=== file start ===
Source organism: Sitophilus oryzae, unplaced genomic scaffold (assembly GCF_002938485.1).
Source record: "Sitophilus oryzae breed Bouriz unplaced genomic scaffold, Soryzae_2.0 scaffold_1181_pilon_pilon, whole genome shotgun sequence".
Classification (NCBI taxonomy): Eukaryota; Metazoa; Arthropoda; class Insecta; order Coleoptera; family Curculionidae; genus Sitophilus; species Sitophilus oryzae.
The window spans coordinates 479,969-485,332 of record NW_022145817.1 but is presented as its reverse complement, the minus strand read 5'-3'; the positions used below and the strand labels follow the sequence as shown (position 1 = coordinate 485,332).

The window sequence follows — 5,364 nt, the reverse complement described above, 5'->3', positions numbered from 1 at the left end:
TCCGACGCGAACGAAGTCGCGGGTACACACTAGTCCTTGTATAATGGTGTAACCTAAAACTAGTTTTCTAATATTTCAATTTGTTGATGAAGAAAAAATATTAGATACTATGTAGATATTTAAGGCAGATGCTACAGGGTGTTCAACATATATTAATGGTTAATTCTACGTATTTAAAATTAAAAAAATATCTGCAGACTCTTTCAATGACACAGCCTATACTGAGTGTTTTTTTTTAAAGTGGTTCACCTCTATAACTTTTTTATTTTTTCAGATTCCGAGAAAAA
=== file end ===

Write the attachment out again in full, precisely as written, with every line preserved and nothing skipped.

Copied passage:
Source organism: Sitophilus oryzae, unplaced genomic scaffold (assembly GCF_002938485.1).
Source record: "Sitophilus oryzae breed Bouriz unplaced genomic scaffold, Soryzae_2.0 scaffold_1181_pilon_pilon, whole genome shotgun sequence".
Classification (NCBI taxonomy): Eukaryota; Metazoa; Arthropoda; class Insecta; order Coleoptera; family Curculionidae; genus Sitophilus; species Sitophilus oryzae.
The window spans coordinates 479,969-485,332 of record NW_022145817.1 but is presented as its reverse complement, the minus strand read 5'-3'; the positions used below and the strand labels follow the sequence as shown (position 1 = coordinate 485,332).

The window sequence follows — 5,364 nt, the reverse complement described above, 5'->3', positions numbered from 1 at the left end:
TCCGACGCGAACGAAGTCGCGGGTACACACTAGTCCTTGTATAATGGTGTAACCTAAAACTAGTTTTCTAATATTTCAATTTGTTGATGAAGAAAAAATATTAGATACTATGTAGATATTTAAGGCAGATGCTACAGGGTGTTCAACATATATTAATGGTTAATTCTACGTATTTAAAATTAAAAAAATATCTGCAGACTCTTTCAATGACACAGCCTATACTGAGTGTTTTTTTTTAAAGTGGTTCACCTCTATAACTTTTTTATTTTTTCAGATTCCGAGAAAAA